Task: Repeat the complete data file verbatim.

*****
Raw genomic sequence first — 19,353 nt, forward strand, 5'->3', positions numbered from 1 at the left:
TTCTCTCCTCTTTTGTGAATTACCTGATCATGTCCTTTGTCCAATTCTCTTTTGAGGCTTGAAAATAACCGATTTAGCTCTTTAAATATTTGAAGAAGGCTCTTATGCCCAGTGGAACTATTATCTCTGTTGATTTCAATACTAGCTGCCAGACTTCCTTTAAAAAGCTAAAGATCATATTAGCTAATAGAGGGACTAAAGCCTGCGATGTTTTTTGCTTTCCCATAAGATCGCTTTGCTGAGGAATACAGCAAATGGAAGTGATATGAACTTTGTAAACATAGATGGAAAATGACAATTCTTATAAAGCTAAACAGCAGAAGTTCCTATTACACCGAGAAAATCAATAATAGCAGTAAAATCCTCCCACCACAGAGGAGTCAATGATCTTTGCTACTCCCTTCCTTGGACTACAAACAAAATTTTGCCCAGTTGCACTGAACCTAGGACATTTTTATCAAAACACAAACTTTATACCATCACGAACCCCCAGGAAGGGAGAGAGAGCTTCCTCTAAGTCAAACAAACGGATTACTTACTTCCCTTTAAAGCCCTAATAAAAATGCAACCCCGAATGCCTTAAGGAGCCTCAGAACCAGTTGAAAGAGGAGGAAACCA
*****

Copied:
Raw genomic sequence first — 19,353 nt, forward strand, 5'->3', positions numbered from 1 at the left:
TTCTCTCCTCTTTTGTGAATTACCTGATCATGTCCTTTGTCCAATTCTCTTTTGAGGCTTGAAAATAACCGATTTAGCTCTTTAAATATTTGAAGAAGGCTCTTATGCCCAGTGGAACTATTATCTCTGTTGATTTCAATACTAGCTGCCAGACTTCCTTTAAAAAGCTAAAGATCATATTAGCTAATAGAGGGACTAAAGCCTGCGATGTTTTTTGCTTTCCCATAAGATCGCTTTGCTGAGGAATACAGCAAATGGAAGTGATATGAACTTTGTAAACATAGATGGAAAATGACAATTCTTATAAAGCTAAACAGCAGAAGTTCCTATTACACCGAGAAAATCAATAATAGCAGTAAAATCCTCCCACCACAGAGGAGTCAATGATCTTTGCTACTCCCTTCCTTGGACTACAAACAAAATTTTGCCCAGTTGCACTGAACCTAGGACATTTTTATCAAAACACAAACTTTATACCATCACGAACCCCCAGGAAGGGAGAGAGAGCTTCCTCTAAGTCAAACAAACGGATTACTTACTTCCCTTTAAAGCCCTAATAAAAATGCAACCCCGAATGCCTTAAGGAGCCTCAGAACCAGTTGAAAGAGGAGGAAACCA